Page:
With the permission of the owner I have copied and resized the excellent original images from The Time Workshop website.
It must be remembered that all WT movements were hand built at the Gents factory. Steady improvements were incorporated over time rather than sudden overnight changes. WTs are rarely found for sale and those which have appeared on eBay [for example] have not always been kindly treated. To find a restored and tested example of this age, quality and completeness is very unusual indeed!
The original pendulum is included but not shown in these images. It is visible in the video at the bottom of the page.
The details of its many brass components certainly suggest pre-WW2. Possibly early 1930s? There is so little information in the public domain on exact dating that one must seek clues in the shape and materials of its construction and make "educated" comparisons.
There are no plated components which would date it as possibly early 1930s.
The coils lack of later, concealing, protective wax [late 1930s] and even later 'bandages' suggest an early example.
The 'hooked' form of the steel gathering pawl is also early.
While the support boss for the contact assembly is horizontally slotted, for adjustment, so not of the very earliest style.
The pendulum drive armature has a roller rather than the very earliest 'hook' form.
The sinuous form of the cast mainframe over the electromagnets is definitely a pre-war sign. Later frames had a diagonal slope just here.
It is nice to see a full bevel gear cluster, correctly silvered time setting dial and pointer below the large crown wheel to the motionwork. The Hipp Toggle damper is also present. As is the eccentric depth stop drum and the time setting handle and crank. An unusually complete example.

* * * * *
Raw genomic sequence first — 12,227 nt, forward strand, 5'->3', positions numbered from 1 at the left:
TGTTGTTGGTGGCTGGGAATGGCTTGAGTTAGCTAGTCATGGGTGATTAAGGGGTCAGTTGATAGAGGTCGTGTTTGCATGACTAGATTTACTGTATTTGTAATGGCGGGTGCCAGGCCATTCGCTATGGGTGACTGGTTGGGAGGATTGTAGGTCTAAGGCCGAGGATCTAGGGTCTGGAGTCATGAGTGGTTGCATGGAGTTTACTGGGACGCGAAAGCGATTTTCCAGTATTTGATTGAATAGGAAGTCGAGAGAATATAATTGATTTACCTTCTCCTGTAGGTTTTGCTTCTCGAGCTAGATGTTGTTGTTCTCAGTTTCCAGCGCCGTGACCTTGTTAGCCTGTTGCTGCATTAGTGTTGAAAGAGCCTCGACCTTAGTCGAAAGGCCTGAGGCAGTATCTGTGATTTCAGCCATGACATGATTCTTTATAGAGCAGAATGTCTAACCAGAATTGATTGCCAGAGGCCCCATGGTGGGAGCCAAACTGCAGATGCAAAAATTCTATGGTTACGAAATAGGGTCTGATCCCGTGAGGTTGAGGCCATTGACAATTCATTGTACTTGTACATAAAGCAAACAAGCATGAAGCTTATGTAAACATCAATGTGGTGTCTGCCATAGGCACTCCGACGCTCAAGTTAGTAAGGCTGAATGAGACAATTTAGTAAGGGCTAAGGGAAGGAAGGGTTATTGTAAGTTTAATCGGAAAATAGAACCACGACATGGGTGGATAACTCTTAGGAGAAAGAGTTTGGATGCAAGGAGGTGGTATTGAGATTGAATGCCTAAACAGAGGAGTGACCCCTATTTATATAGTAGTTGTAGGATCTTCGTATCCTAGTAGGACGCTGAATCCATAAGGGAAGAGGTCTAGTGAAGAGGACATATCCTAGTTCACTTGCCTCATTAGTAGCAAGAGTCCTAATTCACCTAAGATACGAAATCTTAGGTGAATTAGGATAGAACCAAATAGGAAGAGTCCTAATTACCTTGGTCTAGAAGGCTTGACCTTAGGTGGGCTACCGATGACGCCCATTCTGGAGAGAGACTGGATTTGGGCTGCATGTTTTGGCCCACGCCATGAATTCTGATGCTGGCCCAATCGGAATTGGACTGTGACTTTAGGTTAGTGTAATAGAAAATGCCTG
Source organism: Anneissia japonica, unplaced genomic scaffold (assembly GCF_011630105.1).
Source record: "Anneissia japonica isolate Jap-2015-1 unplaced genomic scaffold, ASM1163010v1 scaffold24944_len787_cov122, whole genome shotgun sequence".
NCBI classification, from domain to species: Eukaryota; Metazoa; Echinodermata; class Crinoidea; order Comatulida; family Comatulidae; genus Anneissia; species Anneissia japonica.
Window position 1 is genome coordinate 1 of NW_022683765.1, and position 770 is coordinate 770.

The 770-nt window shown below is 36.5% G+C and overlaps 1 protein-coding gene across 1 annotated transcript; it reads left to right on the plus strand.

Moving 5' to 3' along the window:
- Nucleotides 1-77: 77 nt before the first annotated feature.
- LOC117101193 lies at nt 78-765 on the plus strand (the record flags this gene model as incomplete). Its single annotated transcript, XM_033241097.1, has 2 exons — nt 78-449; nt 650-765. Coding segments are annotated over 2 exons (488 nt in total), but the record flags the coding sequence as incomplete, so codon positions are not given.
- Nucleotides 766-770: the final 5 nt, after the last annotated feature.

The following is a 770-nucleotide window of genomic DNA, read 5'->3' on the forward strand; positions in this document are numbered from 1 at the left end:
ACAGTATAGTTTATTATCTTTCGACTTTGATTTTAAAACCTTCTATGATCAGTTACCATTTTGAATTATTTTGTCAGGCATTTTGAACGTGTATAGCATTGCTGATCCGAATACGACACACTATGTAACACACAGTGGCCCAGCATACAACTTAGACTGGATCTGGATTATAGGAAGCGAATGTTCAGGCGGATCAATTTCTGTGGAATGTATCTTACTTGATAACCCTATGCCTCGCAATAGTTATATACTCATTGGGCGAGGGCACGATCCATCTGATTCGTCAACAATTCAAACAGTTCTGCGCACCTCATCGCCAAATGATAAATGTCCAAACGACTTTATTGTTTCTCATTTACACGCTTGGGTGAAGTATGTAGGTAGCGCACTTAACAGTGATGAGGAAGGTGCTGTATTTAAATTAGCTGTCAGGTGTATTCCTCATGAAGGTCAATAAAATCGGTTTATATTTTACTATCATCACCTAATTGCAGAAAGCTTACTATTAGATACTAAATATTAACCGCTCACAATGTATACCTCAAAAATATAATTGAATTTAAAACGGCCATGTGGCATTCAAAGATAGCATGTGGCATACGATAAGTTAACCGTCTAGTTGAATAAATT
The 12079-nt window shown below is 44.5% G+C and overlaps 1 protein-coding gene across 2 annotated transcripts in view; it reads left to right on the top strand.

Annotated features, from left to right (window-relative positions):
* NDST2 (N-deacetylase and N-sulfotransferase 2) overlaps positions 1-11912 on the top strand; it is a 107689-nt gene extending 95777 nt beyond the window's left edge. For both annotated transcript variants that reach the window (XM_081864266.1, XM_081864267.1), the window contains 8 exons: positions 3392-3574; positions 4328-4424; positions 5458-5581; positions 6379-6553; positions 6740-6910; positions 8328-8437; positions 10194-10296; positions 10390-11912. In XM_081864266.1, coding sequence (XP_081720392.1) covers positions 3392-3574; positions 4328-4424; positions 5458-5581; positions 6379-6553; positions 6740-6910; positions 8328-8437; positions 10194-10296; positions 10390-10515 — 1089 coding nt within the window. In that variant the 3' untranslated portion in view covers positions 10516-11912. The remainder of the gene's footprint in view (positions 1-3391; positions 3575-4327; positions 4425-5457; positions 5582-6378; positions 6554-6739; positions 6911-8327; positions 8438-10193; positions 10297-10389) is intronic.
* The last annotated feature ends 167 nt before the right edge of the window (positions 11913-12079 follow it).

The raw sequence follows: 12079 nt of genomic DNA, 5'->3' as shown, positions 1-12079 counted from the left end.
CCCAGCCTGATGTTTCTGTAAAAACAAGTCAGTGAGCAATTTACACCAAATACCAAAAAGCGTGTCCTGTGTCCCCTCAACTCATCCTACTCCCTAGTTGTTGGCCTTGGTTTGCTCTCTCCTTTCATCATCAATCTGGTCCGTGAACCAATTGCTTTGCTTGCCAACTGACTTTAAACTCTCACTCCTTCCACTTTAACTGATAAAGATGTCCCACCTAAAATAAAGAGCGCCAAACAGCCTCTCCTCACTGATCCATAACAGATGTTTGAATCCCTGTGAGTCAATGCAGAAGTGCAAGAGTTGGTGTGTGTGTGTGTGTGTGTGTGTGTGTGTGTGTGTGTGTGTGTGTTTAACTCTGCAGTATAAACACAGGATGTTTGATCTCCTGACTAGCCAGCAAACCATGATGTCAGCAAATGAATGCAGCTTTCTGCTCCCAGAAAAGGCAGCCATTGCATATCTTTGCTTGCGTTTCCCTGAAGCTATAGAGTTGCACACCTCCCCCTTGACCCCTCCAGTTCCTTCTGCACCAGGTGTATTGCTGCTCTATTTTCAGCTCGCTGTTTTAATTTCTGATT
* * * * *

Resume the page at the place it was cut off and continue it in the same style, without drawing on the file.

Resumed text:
The lacquering to the brasswork is not well seen in these images but adds a quality touch.
I have no data on when the Gents WTs moved away from the early semi-mat, black finish to the later marine blue-greens. Or even later battleship greys. Though black certainly looks highly appropriate against all the lacquered brasswork highlights. This always reminds me of glittering gold jewellery laid on a black, velvet cushion. All very desirable in any WT. Even more so on one which could be 85 years old!
Gents' WT design was a very successful, compact and powerful electric turret clock movement. It made weight-driven clocks completely obsolete overnight. What made it even more remarkable was its timekeeping stability, reliability and precision despite constantly changing weather conditions.
When controlled by its master clock's time signals it provided seconds per-week-accuracy to public dials. The WT in larger sizes went on to drive the hands of record breaking sizes of clock dials around the globe. Such dials were completely beyond the ability of any practical or affordable weight driven clocks.
Now add in an end to the need for regular rewinding, its low maintenance and only occasional lubrication. The lack of massive weight chutes allowed a WT installation to be placed where clocks had never previously found a home. Dials appeared on factory chimneys, war memorials and on office blocks and towers where they ran reliably without constant attention. The WT was not only an engineering marvel but an architectural ones as well. Even this very compact C40A movement could manage the hands of exposed 6' dials in all weathers.
For the avid collector the WT offers the enjoyment of watching a real pendulum swing. This is no 'soulless' electric motor. The infamous Hipp toggle is renowned for its hypnotic effect on the fascinated observer. As the toggle rattles quietly across the V-block it almost fell into the notch on that last swing... but then keeps going... and going... until, finally it drops in and closes the contacts. The pendulum is given a push by the huge electromagnetic coils... and so the game begins all over again.
Here is a video of this WT in action.
Sellers website link: